Around December, he had to bring in a two-step stool, then a four-step one, then a stepladder. In February, he had to borrow a full extension ladder and, today, even that is not quite high enough as he heads up and then has to crawl to get out onto the top for the packing down.

There was a time around Christmas when he thought he would create a snow version of the Gaspé's popular Percé Rock, but the bank grew so high and heavy that he began to worry that a hole through it might be seen as a safety concern.

Already this past weekend the fire department and the local bylaw officer have come to cruise by Guertin's Toulouse Crescent home, their official vehicles carefully picking their way through the amateur photographers and video recorders who have come to see for themselves.

Guertin is now hoping for more snow, at least one more big wallop that will provide him without enough cold raw material to complete the turret he is now thinking of constructing at the end closest to the road.

[via theglobeandmail]

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Kentucky Lawmaker Wants to Make Anonymous Internet Posting Illegal

Kentucky Representative Tim Couch filed a bill this week to make anonymous posting online illegal.

The bill would require anyone who contributes to a website to register their real name, address and e-mail address with that site.

Their full name would be used anytime a comment is posted.

If the bill becomes law, the website operator would have to pay if someone was allowed to post anonymously on their site. The fine would be five-hundred dollars for a first offense and one-thousand dollars for each offense after that.

Representative Couch says he filed the bill in hopes of cutting down on online bullying. He says that has especially been a problem in his Eastern Kentucky district.

Action News 36 asked people what they thought about the bill.

Some said they felt it was a violation of First Amendment rights. Others say it is a good tool toward eliminating online harassment.

Represntative Couch says enforcing this bill if it became law would be a challenge

[via wtvq]
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Daylight savings is found to waste energy

March 5, 2008 For decades, conventional wisdom has held that daylight-saving time reduces energy use. Now a university study of a unique situation in Indiana has provided compelling evidence challenging that view. Daylight savings may actually waste energy.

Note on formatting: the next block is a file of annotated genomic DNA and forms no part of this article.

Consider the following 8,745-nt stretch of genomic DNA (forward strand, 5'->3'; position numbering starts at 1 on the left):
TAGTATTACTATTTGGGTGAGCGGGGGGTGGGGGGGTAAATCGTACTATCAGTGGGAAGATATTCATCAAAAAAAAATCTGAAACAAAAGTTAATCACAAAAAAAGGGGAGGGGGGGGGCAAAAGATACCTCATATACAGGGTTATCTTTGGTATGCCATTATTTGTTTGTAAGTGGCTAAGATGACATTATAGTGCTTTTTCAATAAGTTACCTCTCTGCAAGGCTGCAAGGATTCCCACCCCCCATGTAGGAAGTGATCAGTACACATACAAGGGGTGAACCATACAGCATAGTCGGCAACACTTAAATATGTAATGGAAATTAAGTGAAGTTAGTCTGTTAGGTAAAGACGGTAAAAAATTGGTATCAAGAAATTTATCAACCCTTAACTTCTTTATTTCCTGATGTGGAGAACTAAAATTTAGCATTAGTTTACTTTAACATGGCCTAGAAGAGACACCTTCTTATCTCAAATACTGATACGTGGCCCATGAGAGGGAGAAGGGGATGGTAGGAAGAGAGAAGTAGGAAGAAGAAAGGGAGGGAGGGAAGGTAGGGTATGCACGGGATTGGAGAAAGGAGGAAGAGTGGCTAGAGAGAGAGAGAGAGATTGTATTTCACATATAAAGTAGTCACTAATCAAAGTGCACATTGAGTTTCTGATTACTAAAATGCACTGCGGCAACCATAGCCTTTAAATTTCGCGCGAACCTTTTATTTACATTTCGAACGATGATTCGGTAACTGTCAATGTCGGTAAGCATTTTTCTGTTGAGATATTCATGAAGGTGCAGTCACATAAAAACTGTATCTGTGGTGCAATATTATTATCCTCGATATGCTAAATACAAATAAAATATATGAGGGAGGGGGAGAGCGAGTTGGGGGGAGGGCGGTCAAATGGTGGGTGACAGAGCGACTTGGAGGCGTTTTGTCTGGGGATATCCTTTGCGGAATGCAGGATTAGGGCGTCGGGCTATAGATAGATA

The Wall Street Journal is running a story on a study that unambiguously concludes that Daylight Saving Time not only doesn't save any energy, it actually wastes it and costs more. The study mirrors recent findings in an Australian university and it's a big shame because the concept first championed by Benjamin Franklin more than 200 years ago is now not just conventional wisdom but in widespread usage.

Last year the US switched to summer time, three weeks earlier than usual and added another week at the other end to cut fuel consumption and help the environment. The concept is that electricity demand falls in the evening because of the extra hour of usable daylight.

DST was signed into law with the Energy Policy Act and was expected to save US$4.4bn in energy bills over 15 years and avoid the need for three electric power plants. So someone has done their sums wrong - either the Government has unknowingly destroyed enough resources to feed a third world nation, or the new studies are wrong.

There are of course, many other factors to consider in this equation – there are documented social benefits to daylight-saving time such as more recreation time and increased economic activity, and others that claim it results in less crime and even less traffic accidents.

[via gizmag]

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101 Year Old Man Runs 13 Mile Marathon & Stops for a Beer.

Buster Martin is an unlikely candidate to set a marathon record. He drinks beer, smokes cigarettes and stays out late. And he's 101.

But Martin expects to shatter, or at least ease past, the record next month when he runs London's marathon. And he is counting on having a beer at the finish line.

"He smokes, drinks, stays out late, which is probably why he is still alive," said Charlie Mullins, the managing director of the plumbing company where Martin cleans vans.